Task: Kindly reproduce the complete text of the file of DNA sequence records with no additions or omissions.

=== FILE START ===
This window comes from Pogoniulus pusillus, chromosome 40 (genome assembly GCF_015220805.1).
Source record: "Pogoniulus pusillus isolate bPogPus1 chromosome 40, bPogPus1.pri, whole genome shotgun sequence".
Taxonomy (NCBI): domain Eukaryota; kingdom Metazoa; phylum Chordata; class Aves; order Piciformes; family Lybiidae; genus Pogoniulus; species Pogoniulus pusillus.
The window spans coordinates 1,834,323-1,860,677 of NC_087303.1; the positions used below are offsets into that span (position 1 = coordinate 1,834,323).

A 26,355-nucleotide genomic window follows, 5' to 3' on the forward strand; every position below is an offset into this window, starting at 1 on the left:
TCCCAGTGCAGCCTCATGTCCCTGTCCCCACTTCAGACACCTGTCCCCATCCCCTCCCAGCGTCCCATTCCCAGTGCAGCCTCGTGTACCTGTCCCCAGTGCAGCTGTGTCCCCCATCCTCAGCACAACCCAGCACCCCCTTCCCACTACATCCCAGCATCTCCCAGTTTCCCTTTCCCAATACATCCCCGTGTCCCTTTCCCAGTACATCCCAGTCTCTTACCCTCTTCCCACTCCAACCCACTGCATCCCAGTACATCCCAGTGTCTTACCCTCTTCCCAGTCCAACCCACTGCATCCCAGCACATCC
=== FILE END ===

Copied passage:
This window comes from Pogoniulus pusillus, chromosome 40 (genome assembly GCF_015220805.1).
Source record: "Pogoniulus pusillus isolate bPogPus1 chromosome 40, bPogPus1.pri, whole genome shotgun sequence".
Taxonomy (NCBI): domain Eukaryota; kingdom Metazoa; phylum Chordata; class Aves; order Piciformes; family Lybiidae; genus Pogoniulus; species Pogoniulus pusillus.
The window spans coordinates 1,834,323-1,860,677 of NC_087303.1; the positions used below are offsets into that span (position 1 = coordinate 1,834,323).

A 26,355-nucleotide genomic window follows, 5' to 3' on the forward strand; every position below is an offset into this window, starting at 1 on the left:
TCCCAGTGCAGCCTCATGTCCCTGTCCCCACTTCAGACACCTGTCCCCATCCCCTCCCAGCGTCCCATTCCCAGTGCAGCCTCGTGTACCTGTCCCCAGTGCAGCTGTGTCCCCCATCCTCAGCACAACCCAGCACCCCCTTCCCACTACATCCCAGCATCTCCCAGTTTCCCTTTCCCAATACATCCCCGTGTCCCTTTCCCAGTACATCCCAGTCTCTTACCCTCTTCCCACTCCAACCCACTGCATCCCAGTACATCCCAGTGTCTTACCCTCTTCCCAGTCCAACCCACTGCATCCCAGCACATCC